Who doesn’t remember these lines from Bread and Jam for Frances?
Frances did not eat her egg.

She sang a little song to it.

She sang the song very softly:

“I do not like the way you slide,

I do not like your soft inside,

I do not like you lots of ways,

And I could do for many days

Without eggs.”

Books in this series include:

  • Bedtime for Frances
  • A Baby Sister for Frances
  • Bread and Jam for Frances
  • A Birthday for Frances
  • Best Friends for Frances
  • A Bargain for Frances

***some illustrated by Garth Williams, most illustrated by Lillian Hoban

Arthur series (1989) by Lillian Hoban (writer and illustrator)
Arthur, a young chimp, and his younger sister, Violet, explore the ups and downs of sibling relationships, family, and early childhood. A classic timeless series.

Books in this series include:

  • Arthur’s Honey Bear 
  • Arthur’s Pen Pal 
  • Arthur’s Loose Tooth 
  • Arthur’s Prize Reader
  • Arthur’s Christmas Cookies 
  • Arthur’s Funny Money 
  • Arthur’s Halloween Costume 
  • Arthur’s Great Big Valentine 
  • Arthur’s Camp-Out 
  • Arthur’s Back to School Day 
  • Arthur’s Birthday Party 

Frog and Toad series by Arnold Lobel (1970-1979)

These classic stories are not to be missed! Each book contains five simple, often humorous, but also heartwarming short stories about the adventures of a frog and his best friend, toad. Frog, tall and green, is relaxed and easy going, Toad, short and brown, is a serious sort of fellow and considers himself the more responsible of the two. Together they learn the true meaning of friendship.

Frog and Toad series includes:

  • Frog and Toad are Friends (1970) (Caldecott honor book)
  • Frog and Toad together (1972) (Newbery honor book)
  • Frog and Toad all Year (1977) (Christopher Award)
  • Days with Frog and Toad (1979)

Tales that are a masterpiece of child-styled humor and sensitivity.”  -School Library Journal-

Also by Arnold Lobel, I highly recommend Mouse Tales, Mouse Soup and Owl at Home.

Little Bear series by Else Holmelund Minarik, illustrated by Maurice Sendak (first published in 1957)

This is also a classic series about a bear family (Mother Bear, Father Bear and Little Bear) and Little Bear’s friends, which include a hen, a duck and a cat. These stories are filled with love, friendship, humor and imagination, as Little Bear plays with his friends, explores his neighborhood and celebrates the pleasures of childhood. Publication of Little Bear, with illustrations by Maurice Sendak, launched the I Can Read series. Maurice Sendak’s illustrated the first five books, the last book, Little Bear and the Marco Polo was published in 2010, two years before her death and is illustrated by Dorothy Doubleday.

  • Little Bear (1957)
  • Father Bear Comes Home (1959)
  • Little Bear’s Friend (1960)
  • Little Bear’s Visit (1961)
  • A Kiss for Little Bear (1968)
  • Little Bear and the Marco Polo (2010)


Fancy Nancy (Beginning Reading level 1)(2010) by Jane O’Connor, illustrated by Robin Preiss Glasser

Fancy Nancy is a 2005 children’s picturewritten by Jane O’Connor and illustrated by Robin Preiss Glasser . The book spent nearly 100 weeks on the New York Times Bestsellers list. There are now more than 70 Fancy Nancy books. Fancy Nancy has been translated into over 20 languages.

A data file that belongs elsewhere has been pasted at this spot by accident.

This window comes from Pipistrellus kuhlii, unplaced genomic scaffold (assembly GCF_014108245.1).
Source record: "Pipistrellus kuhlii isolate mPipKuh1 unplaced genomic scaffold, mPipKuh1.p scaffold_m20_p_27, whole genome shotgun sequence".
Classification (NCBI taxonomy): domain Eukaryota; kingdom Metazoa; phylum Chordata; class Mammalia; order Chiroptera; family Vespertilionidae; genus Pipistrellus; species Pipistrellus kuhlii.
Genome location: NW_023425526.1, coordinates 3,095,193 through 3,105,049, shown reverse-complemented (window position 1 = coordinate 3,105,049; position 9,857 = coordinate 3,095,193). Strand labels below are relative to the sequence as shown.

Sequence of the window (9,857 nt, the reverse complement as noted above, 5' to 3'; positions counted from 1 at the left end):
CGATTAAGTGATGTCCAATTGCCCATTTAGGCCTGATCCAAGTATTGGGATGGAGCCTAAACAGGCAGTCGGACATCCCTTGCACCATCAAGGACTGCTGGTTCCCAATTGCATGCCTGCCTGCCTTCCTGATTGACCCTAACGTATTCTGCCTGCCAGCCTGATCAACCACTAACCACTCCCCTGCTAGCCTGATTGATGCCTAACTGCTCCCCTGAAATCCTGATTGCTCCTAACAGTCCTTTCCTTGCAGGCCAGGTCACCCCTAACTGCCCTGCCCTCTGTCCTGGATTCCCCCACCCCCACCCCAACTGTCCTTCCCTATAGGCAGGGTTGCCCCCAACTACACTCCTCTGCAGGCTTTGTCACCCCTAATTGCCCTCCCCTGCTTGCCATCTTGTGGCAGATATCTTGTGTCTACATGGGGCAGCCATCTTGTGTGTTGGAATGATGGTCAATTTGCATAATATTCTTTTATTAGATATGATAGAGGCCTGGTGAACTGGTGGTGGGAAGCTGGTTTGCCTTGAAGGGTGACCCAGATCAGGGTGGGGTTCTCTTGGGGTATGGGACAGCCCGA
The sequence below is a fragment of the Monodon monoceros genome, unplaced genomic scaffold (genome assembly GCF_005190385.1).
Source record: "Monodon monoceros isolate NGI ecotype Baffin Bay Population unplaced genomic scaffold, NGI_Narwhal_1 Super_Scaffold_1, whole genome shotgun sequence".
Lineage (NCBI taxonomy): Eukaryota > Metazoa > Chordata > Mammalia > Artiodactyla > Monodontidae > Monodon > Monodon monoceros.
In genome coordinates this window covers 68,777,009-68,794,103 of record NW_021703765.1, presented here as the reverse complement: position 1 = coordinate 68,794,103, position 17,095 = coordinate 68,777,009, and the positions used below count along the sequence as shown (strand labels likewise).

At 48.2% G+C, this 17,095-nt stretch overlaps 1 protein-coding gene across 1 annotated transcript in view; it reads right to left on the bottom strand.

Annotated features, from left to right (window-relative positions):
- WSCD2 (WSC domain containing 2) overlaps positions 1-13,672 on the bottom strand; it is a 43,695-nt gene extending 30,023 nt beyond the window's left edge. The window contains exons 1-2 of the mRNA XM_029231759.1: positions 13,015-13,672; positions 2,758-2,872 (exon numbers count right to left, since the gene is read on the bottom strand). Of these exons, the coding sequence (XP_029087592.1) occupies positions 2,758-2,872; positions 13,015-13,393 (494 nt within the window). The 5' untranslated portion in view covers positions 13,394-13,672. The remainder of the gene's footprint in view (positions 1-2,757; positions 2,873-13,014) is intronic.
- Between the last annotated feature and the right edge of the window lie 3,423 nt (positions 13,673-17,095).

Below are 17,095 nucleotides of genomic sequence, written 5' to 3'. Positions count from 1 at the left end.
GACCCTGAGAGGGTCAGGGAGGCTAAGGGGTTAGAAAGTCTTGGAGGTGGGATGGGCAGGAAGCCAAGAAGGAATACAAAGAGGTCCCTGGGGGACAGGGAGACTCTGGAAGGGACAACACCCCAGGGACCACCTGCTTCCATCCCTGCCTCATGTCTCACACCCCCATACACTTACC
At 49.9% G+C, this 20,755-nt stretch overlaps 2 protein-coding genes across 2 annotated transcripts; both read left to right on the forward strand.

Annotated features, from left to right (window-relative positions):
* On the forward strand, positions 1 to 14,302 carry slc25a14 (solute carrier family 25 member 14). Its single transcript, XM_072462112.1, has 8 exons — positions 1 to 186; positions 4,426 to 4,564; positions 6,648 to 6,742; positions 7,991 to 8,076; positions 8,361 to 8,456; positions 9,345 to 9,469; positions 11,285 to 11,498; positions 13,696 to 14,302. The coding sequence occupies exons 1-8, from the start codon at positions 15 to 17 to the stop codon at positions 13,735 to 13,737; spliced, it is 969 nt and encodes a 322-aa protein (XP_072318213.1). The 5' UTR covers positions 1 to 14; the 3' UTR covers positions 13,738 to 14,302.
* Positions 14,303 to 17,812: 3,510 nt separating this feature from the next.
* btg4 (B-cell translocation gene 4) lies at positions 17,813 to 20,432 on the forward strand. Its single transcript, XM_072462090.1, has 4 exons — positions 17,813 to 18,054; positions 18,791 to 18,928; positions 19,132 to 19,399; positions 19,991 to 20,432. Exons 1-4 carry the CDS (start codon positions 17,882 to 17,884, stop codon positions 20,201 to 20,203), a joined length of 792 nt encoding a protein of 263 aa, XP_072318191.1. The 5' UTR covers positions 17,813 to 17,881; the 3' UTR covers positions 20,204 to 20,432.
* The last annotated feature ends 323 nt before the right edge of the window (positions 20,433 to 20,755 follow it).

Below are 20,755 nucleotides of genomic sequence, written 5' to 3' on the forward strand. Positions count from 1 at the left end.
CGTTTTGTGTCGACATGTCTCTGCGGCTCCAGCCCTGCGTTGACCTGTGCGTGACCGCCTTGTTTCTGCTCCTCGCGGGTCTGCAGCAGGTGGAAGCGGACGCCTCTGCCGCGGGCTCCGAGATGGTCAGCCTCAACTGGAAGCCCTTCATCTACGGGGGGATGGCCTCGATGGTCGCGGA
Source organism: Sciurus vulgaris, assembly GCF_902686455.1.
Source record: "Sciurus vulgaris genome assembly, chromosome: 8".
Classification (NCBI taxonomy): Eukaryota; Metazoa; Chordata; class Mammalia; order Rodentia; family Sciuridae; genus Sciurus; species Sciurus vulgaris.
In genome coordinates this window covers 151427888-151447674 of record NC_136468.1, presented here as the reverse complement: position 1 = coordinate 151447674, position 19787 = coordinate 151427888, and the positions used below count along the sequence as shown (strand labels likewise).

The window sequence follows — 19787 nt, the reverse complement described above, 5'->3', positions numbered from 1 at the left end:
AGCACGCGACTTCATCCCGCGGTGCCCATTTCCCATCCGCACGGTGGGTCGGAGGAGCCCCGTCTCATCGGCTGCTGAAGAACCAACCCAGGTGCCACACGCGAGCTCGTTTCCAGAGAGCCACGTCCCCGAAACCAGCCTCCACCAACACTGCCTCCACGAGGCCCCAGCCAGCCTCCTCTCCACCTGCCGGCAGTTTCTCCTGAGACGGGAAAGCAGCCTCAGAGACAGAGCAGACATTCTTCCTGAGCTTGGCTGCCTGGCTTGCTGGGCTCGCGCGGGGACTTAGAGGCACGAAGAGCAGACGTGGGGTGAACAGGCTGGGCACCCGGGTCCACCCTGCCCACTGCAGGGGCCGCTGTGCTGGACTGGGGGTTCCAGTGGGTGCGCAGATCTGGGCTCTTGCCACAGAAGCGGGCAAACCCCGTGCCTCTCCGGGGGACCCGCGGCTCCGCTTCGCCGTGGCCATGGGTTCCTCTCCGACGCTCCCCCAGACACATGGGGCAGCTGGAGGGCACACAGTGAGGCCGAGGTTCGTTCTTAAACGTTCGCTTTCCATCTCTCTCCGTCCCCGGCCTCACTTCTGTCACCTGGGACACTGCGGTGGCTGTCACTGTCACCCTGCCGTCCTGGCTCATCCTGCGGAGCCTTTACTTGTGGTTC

This newer series for girls is now available in I Can Read early reader series and one of my most often requested book series. Fancy Nancy is a little girl with a big personality who loves everything fancy. She loves fancy clothes, but also loves fancy words like “extraordinary” or “iridescent” as well as french words. So although all the glitter and shoes and tiaras will appeal to the princess in your little girl, she will also expanding her vocabulary.

Amelia Bedelia (I can read, level 1 & 2) by Peggy Parish (1963-2015)

This is one of those series that children love and will request over and over again, despite the protests of Mom and Dad. Amelia Bedelia, a maid, is cheerful, kind and always full of good intentions, but she cannot understand common expressions and idioms, and takes everything literally. She puts clothes of a chicken when told to “dress” the chicken, she gets out paper and crayons when asked to “draw” the curtains, etc. Children will roar with laughter at all her crazy antics. At the end of the day though, there is always some delicious pie or cake to end the day on a sweet note! There are 41 books in this series.

Cynthia Rylant, the Newbery medalist, is amazing. Her early reader series are pure reading pleasure. What she manages to create within the confines of an early reader leaves many other early reader books in the dust. These three series will be enjoyed by your child (and yourself) long after your child leaves the other early readers behind. These are not action packed, but filled with simple pleasures of every day life, surrounded by family, friends or pets.

Henry and Mudge by Cynthia Rylant (1987-2007)

I love, love, love these books! I get so excited when I find copies at garage sales and thrift stores. I now have a large stockpile of them, although they don’t last long and I need to often replenish my supply.